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THE OUTDOORS ALMANAC | MIGRATIONS

Monarchs at their regal best

November 08, 2005|Veronique de Turenne

THE days are shorter, the weather has cooled and the eucalyptus trees are in bloom. It's a golden time in Pismo Beach as tens of thousands of monarch butterflies, their orange and black wings like tiny stained-glass windows, descend on the coastal town as part of their annual migration. Guided by what some scientists believe may be light-sensitive crystals in their brains, each year the Danaus plexippus journey as far as 2,000 miles, at speeds up to 30 mph, to about 300 winter sites from Baja California to well north of San Francisco. The event is equal parts migration and assignation, as tens of thousands of human beings make similar journeys at the same time and to the same place. "We get more and more people each year," says Terri Jackson, a California State Parks docent at the Pismo Nature Center. "Last year we had 30,000 monarchs and 60,000 humans." This year another docent, who turned his home garden into a monarch refuge, has been bringing chrysalises -- butterflies still in their cocoons -- to show visitors. "More than once, the butterfly has come out of the chrysalis right there," Jackson says. "People are just mesmerized." Pismo State Beach North Beach Campground is a quarter mile north of Grand Avenue on the west side of Highway 1 in Pismo Beach. Admission is free. For information call (805) 489-8115 or go to www.slostateparks.com and click on Pismo Beach.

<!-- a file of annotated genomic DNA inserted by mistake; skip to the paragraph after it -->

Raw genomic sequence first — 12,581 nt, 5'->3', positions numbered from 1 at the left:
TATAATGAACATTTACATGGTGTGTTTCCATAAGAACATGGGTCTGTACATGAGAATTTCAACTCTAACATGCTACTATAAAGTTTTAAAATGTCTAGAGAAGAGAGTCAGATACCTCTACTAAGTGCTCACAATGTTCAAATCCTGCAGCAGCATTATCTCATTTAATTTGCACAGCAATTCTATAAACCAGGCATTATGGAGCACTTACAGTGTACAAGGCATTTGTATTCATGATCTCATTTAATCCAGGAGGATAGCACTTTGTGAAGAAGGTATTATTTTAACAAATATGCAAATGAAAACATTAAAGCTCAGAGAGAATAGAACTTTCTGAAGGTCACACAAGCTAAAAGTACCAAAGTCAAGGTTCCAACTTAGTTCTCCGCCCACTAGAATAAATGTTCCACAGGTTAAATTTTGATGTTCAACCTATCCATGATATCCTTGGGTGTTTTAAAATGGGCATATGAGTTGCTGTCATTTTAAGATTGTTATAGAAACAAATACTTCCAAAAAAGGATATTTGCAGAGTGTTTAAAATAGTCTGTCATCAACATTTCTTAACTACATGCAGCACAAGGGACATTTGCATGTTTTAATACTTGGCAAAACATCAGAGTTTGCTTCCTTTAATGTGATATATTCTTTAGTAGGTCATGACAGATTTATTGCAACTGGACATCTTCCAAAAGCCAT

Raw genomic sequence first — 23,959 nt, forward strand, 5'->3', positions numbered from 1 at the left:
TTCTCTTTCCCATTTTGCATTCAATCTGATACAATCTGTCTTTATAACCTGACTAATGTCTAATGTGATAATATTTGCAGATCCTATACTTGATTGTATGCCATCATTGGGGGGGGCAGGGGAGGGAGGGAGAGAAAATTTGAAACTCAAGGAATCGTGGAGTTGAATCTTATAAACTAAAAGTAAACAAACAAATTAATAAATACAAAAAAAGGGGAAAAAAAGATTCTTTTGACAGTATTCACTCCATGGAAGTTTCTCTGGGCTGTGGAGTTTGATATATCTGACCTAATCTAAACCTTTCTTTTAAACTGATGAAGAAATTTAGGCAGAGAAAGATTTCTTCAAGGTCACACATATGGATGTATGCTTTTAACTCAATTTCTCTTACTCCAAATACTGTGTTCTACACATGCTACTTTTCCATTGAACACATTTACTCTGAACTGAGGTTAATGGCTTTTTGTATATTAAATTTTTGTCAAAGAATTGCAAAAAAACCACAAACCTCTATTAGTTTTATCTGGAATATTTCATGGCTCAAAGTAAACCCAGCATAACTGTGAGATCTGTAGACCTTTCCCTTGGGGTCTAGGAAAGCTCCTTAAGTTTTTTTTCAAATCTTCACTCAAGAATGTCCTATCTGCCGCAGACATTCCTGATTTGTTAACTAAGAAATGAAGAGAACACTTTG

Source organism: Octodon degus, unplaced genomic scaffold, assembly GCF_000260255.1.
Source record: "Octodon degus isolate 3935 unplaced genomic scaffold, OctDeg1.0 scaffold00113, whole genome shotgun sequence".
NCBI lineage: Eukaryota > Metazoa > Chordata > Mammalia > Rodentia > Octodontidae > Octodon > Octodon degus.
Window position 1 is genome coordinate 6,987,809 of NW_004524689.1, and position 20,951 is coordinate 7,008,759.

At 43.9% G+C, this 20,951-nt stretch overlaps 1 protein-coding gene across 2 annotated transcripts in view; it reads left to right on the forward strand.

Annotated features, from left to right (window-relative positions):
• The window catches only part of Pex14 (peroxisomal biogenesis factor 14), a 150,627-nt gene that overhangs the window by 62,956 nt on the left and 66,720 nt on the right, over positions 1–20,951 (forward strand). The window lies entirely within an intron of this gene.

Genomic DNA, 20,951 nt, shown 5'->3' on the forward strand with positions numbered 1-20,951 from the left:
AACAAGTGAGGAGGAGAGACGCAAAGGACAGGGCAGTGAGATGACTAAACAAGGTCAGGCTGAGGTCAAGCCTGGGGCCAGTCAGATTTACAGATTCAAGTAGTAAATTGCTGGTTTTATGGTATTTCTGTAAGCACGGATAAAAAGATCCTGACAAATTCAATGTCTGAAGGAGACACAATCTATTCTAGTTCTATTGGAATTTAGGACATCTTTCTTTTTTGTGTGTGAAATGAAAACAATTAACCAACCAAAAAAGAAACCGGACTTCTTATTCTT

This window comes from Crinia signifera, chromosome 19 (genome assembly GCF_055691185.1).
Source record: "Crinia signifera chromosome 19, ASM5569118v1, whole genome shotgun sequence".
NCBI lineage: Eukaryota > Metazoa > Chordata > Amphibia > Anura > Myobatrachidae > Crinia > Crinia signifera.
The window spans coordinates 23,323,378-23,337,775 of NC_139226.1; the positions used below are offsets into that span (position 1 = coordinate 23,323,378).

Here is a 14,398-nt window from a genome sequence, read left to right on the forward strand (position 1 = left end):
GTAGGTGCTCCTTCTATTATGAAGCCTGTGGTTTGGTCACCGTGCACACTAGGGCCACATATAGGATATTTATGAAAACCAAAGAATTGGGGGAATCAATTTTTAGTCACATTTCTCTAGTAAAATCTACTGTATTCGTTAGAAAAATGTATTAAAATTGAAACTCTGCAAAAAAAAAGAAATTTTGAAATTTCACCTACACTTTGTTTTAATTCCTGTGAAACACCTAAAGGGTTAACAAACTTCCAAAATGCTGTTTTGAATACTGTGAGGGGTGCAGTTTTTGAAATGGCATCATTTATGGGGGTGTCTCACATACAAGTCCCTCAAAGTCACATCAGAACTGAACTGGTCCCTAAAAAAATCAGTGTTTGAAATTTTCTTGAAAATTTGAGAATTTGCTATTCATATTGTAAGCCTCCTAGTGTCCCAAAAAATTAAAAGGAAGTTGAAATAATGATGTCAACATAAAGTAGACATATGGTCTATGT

-- Veronique de Turenne

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